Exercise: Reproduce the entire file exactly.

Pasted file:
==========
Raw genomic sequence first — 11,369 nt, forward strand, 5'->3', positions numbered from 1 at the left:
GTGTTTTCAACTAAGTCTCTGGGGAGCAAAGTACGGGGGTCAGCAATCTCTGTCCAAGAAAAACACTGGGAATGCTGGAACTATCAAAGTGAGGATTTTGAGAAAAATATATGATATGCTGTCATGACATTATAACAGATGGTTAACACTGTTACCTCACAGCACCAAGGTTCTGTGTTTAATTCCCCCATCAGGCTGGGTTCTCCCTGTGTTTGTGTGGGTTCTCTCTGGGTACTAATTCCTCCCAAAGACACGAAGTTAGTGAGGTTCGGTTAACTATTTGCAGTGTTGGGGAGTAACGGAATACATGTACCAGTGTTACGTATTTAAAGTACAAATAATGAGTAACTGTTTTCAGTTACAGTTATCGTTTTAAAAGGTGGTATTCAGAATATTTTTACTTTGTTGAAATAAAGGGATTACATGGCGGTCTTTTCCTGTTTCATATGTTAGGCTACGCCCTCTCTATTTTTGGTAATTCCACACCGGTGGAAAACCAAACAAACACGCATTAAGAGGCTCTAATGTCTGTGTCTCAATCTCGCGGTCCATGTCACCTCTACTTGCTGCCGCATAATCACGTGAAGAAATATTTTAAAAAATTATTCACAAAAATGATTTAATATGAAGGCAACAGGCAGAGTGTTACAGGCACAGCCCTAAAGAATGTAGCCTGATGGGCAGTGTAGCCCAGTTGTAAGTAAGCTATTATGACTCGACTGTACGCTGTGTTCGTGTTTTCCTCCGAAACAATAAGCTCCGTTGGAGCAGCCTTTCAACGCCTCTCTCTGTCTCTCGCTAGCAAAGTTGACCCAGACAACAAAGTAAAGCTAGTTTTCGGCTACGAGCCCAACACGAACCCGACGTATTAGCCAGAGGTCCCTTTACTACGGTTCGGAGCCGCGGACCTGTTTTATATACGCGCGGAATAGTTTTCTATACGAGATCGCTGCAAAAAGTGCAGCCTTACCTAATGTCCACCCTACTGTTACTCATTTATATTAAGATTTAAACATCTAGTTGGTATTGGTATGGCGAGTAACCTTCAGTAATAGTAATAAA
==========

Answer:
Raw genomic sequence first — 11,369 nt, forward strand, 5'->3', positions numbered from 1 at the left:
GTGTTTTCAACTAAGTCTCTGGGGAGCAAAGTACGGGGGTCAGCAATCTCTGTCCAAGAAAAACACTGGGAATGCTGGAACTATCAAAGTGAGGATTTTGAGAAAAATATATGATATGCTGTCATGACATTATAACAGATGGTTAACACTGTTACCTCACAGCACCAAGGTTCTGTGTTTAATTCCCCCATCAGGCTGGGTTCTCCCTGTGTTTGTGTGGGTTCTCTCTGGGTACTAATTCCTCCCAAAGACACGAAGTTAGTGAGGTTCGGTTAACTATTTGCAGTGTTGGGGAGTAACGGAATACATGTACCAGTGTTACGTATTTAAAGTACAAATAATGAGTAACTGTTTTCAGTTACAGTTATCGTTTTAAAAGGTGGTATTCAGAATATTTTTACTTTGTTGAAATAAAGGGATTACATGGCGGTCTTTTCCTGTTTCATATGTTAGGCTACGCCCTCTCTATTTTTGGTAATTCCACACCGGTGGAAAACCAAACAAACACGCATTAAGAGGCTCTAATGTCTGTGTCTCAATCTCGCGGTCCATGTCACCTCTACTTGCTGCCGCATAATCACGTGAAGAAATATTTTAAAAAATTATTCACAAAAATGATTTAATATGAAGGCAACAGGCAGAGTGTTACAGGCACAGCCCTAAAGAATGTAGCCTGATGGGCAGTGTAGCCCAGTTGTAAGTAAGCTATTATGACTCGACTGTACGCTGTGTTCGTGTTTTCCTCCGAAACAATAAGCTCCGTTGGAGCAGCCTTTCAACGCCTCTCTCTGTCTCTCGCTAGCAAAGTTGACCCAGACAACAAAGTAAAGCTAGTTTTCGGCTACGAGCCCAACACGAACCCGACGTATTAGCCAGAGGTCCCTTTACTACGGTTCGGAGCCGCGGACCTGTTTTATATACGCGCGGAATAGTTTTCTATACGAGATCGCTGCAAAAAGTGCAGCCTTACCTAATGTCCACCCTACTGTTACTCATTTATATTAAGATTTAAACATCTAGTTGGTATTGGTATGGCGAGTAACCTTCAGTAATAGTAATAAA